NASCAR Sprint Cup Series: Johnson Tries To Get Back On Winning Track

The NASCAR Sprint Cup Series heads to New Hampshire Motor Speedway on Sunday for the second leg of the 10-race Chase For The Cup. The Sylvania 300 goes at 2 PM ET on ESPN, with the circuit’s consensus favorite, Jimmie Johnson, hoping to break out of his funk.

Johnson is the dynasty of NASCAR, having won the Cup every year from 2006-10, but by those his standards, his two years out of the throne room—including last year when he looked to be on his way to the top before Brad Keselowski slipped in at the wire—seem like a long stretch in the wilderness.

The man who comes into almost every race as a top-heavy betting line favorite hasn’t won since July 6, and his four victories, while not historically low, are not up to his usual standards. What’s most alarming is that Johnson concluded the regular season with four finishes ranging from 28th to 40th.

He sits 11 points behind in the standings, a gap that can be made up in one week, so there’s no reason to hit a panic button with nine races to go. What’s more, Johnson finally broke his run of bad races with a fifth-place showing in Chicago to start the Chase last week. But Matt Kenseth, already atop the standings, got the win and widened his lead a little more.

When you’re the top dog, the standards are higher, and Johnson is struggling to meet expectations that probably aren’t all that realistic, but are ones he no doubt shares himself. We do know this—the bettors believe in him. He’s a solid 9-2 favorite to win in New Hampshire on Sunday.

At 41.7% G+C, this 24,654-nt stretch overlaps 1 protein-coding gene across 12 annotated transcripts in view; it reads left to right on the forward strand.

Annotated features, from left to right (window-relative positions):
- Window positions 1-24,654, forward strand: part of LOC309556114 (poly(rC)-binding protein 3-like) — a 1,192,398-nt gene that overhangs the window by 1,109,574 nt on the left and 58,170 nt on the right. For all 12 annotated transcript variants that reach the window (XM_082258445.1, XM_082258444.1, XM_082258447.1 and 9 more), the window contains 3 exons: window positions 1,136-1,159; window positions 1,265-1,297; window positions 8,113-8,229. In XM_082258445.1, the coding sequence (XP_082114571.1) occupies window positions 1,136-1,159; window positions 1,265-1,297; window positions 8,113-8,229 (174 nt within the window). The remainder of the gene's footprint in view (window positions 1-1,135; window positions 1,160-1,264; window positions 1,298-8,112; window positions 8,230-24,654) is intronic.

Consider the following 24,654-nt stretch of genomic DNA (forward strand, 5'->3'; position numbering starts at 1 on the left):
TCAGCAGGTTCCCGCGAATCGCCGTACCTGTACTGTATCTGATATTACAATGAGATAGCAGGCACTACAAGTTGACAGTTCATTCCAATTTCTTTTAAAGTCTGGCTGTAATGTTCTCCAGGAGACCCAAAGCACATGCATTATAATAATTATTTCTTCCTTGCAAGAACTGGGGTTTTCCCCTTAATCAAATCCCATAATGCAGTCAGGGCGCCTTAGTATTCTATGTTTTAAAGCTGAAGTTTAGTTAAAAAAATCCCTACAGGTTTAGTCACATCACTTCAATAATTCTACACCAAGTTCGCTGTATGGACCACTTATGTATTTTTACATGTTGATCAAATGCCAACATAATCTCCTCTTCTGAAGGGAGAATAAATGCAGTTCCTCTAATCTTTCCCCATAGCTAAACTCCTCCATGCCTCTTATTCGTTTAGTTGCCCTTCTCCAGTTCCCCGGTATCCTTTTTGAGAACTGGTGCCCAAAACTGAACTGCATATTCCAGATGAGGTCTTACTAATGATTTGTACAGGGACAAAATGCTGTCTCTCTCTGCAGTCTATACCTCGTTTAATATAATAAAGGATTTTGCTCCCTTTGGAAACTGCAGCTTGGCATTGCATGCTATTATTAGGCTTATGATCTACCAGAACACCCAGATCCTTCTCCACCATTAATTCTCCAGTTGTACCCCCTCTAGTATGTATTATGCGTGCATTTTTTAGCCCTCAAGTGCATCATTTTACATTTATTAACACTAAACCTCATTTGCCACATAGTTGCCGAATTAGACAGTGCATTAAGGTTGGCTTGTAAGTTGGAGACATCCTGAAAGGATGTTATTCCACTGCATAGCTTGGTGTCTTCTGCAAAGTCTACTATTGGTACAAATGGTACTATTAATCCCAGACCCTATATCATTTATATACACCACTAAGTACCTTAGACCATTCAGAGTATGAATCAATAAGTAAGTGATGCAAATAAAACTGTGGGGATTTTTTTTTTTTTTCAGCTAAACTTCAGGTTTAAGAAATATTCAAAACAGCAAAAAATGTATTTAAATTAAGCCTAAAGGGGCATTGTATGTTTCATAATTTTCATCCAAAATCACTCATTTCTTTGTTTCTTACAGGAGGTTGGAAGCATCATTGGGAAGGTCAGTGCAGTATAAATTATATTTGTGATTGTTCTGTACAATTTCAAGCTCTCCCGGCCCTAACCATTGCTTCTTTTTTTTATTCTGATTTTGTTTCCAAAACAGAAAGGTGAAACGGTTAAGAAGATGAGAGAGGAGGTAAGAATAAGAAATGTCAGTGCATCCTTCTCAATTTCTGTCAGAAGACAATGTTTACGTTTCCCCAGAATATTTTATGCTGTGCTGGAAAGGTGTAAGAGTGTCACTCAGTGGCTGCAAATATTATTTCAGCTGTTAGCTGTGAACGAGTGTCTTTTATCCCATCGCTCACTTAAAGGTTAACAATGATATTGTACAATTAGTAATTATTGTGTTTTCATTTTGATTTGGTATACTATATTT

Johnson last won here in 2010, at a venue that hosts two races per season. The July event resulted in a surprise winner, Brian Vickers. Perhaps another off-the-radar driver will play spoiler as the thirteen contestants for the Cup have all the attention focused on them.

An early lead is going to be important. According to TheSportsNotebook’s resident NASCAR junkie, my brother Bill, the New Hampshire Motor Speedway is difficult to pass on, with its flat track and low banks, meaning picking up speed around a corner isn’t easy.

Even though Kyle Busch doesn’t have a record of winning here, his almost uncanny ability to close races gets him in at 6-1 odds. Then it’s Kenseth—merely the leader of the pack, with six wins, but not a lot of respect, rated behind both JJ and Kyle, at 8-1. Jeff Gordon and Kasey Kahne—the latter who won here in 2012—are available at the same price.


Last week we discussed the events that marred the finish of the NASCAR regular season and altered its postseason. The fallout from that continues, as NAPA announced it was dropping Michael Waltrip Racing as a sponsor. Waltrip in turn, said it’s possible Martin Truex could be cut loose. That’s a lot of chaos going on, but Waltrip’s team asked for it with the way they attempted to manipulate the end of the season.